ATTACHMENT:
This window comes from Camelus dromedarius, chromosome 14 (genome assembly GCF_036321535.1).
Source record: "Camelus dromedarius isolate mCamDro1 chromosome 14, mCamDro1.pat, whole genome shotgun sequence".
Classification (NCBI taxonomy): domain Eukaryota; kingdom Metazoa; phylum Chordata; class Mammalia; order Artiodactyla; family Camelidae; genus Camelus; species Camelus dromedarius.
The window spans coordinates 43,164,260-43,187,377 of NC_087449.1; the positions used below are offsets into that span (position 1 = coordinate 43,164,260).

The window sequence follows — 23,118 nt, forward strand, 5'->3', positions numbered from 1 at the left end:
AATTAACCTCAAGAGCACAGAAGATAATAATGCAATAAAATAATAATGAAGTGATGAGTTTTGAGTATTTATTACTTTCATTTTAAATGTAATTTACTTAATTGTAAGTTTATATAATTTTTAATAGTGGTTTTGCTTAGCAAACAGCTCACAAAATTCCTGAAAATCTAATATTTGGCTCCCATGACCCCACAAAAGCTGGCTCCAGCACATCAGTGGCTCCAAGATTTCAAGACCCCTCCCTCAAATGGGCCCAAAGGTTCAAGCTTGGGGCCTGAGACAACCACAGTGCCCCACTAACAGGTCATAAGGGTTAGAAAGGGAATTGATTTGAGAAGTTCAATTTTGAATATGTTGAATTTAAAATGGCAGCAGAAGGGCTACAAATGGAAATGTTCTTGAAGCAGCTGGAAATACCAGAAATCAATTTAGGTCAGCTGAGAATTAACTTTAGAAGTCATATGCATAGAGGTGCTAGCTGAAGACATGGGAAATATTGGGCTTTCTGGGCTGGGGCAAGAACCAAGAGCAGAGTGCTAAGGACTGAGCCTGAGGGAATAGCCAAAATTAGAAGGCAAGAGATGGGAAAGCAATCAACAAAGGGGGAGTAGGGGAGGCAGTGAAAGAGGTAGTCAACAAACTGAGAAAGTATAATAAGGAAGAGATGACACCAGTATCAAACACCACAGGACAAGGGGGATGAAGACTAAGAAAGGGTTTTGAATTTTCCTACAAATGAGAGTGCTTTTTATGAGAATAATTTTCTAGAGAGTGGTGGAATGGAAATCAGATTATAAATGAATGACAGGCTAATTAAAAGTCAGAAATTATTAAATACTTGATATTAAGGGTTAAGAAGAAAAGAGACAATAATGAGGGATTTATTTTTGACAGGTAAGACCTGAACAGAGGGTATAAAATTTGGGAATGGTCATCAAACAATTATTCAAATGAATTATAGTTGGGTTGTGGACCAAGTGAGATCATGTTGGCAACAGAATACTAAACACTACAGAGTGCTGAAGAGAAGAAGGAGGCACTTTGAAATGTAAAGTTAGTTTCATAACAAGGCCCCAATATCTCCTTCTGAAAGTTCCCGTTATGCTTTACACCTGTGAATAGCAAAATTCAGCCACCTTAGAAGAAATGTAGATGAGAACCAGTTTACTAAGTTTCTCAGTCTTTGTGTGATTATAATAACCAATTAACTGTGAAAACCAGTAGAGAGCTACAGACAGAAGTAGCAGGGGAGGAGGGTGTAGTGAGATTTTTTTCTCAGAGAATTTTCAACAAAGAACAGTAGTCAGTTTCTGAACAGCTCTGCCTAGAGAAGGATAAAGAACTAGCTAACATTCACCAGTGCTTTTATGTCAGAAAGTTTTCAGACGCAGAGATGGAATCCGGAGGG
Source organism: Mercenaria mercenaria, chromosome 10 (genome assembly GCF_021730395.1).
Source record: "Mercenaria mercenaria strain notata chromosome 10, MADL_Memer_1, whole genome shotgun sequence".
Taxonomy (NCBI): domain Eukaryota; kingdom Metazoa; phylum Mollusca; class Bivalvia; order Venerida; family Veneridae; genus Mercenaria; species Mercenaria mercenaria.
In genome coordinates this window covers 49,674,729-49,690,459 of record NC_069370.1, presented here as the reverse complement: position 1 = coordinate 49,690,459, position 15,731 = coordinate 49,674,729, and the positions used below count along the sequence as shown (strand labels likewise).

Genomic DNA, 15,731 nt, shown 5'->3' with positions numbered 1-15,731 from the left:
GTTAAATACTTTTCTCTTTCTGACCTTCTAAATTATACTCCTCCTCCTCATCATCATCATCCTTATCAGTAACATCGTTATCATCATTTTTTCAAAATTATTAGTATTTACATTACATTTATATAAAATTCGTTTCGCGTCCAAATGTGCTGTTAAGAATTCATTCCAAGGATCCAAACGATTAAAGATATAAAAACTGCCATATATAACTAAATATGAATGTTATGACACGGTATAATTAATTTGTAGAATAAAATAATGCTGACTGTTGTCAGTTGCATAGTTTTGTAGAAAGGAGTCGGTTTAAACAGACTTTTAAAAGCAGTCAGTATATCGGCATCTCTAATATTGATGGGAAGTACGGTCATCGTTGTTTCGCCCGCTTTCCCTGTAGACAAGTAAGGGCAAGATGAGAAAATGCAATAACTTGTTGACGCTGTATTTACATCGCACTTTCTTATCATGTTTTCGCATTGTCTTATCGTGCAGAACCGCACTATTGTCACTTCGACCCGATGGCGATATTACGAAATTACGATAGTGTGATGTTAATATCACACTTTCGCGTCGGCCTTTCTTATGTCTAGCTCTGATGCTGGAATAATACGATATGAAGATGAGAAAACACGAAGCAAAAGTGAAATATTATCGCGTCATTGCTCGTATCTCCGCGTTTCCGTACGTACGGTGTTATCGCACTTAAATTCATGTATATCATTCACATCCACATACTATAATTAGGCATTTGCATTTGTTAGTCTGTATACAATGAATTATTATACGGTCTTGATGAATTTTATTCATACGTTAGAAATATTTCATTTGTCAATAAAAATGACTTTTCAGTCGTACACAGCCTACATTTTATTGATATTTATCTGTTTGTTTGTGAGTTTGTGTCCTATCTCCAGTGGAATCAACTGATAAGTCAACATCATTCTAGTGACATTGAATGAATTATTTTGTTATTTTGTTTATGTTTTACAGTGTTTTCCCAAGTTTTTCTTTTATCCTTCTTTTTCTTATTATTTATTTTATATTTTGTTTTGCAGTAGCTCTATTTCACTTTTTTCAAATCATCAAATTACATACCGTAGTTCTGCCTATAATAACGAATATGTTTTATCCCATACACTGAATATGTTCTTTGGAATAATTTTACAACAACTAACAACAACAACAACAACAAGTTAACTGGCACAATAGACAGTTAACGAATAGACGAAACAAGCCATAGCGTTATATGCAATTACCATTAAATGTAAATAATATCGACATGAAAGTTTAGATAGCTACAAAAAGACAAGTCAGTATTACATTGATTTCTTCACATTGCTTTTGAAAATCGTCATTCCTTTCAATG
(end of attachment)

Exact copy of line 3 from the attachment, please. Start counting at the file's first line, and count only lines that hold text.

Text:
Classification (NCBI taxonomy): domain Eukaryota; kingdom Metazoa; phylum Chordata; class Mammalia; order Artiodactyla; family Camelidae; genus Camelus; species Camelus dromedarius.